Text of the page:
Foveal hypoplasia is associated with low vision in a variety of conditions. We report and show imaging studies for a series of five patients with foveal hypoplasia who had visual acuity ranging from 20/25 to 20/60.Methods:
Observational case series.Patients:
This series includes five patients aged 5 to 18 years who presented to the Greater Baltimore Medical Center, Hoover Low Vision Clinic. All patients showed a partial or complete absence of the fovea in both eyes on examination.Results:
Eight eyes exhibited absence of foveal depression on spectral domain optical coherence tomography (Cirrus high-definition OCT; Carl Zeiss Meditec). Four eyes exhibited Grade 3 foveal hypoplasia, two eyes exhibited Grade 4 foveal hypoplasia, and two eyes exhibited Grade 1 foveal hypoplasia. For two eyes (one patient), the optical coherence tomography was no longer available for grading, but was interpreted as foveal hypoplasia in both eyes in the chart. Visual acuities ranged from 20/25 to 20/60. Only two of five patients showed signs of albinism.Conclusion:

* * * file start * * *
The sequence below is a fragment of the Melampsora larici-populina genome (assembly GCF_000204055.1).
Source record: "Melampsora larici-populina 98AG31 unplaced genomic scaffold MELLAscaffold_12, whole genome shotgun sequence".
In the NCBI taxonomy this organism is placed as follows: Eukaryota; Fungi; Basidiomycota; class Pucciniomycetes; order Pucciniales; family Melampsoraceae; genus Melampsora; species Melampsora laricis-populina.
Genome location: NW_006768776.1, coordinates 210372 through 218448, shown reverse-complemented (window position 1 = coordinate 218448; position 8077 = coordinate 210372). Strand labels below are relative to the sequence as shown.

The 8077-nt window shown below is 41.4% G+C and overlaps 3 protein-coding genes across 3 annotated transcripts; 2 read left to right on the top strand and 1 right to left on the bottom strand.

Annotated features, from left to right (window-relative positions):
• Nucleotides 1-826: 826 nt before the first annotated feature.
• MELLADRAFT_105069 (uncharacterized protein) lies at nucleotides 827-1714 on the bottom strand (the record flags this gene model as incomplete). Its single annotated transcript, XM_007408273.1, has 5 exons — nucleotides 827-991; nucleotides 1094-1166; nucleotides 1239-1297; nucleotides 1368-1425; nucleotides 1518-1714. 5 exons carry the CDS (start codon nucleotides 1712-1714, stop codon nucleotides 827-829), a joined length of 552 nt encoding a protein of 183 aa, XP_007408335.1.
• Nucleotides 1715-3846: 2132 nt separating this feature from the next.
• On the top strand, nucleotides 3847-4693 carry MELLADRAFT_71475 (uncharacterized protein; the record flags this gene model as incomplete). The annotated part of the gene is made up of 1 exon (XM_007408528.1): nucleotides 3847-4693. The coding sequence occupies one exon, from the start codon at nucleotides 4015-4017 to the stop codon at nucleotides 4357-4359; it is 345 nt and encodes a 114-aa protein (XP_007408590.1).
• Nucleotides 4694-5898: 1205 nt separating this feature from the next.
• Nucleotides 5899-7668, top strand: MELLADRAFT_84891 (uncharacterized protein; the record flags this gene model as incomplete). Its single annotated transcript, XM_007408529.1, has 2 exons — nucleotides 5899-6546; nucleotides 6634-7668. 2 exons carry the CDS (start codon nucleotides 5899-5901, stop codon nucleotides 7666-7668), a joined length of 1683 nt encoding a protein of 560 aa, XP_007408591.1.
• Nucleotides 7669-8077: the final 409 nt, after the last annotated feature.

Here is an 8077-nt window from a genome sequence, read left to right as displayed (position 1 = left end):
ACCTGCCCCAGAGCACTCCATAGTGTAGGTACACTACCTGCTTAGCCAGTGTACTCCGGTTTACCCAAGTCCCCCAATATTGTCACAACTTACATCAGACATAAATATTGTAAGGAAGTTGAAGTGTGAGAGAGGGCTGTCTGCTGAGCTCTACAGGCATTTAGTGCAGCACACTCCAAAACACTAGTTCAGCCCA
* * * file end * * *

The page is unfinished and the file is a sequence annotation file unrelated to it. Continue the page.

Despite the presence of foveal hypoplasia, patients can retain a high level of visual acuity, which suggests that a foveal depression is not essential for the development of good visual acuity.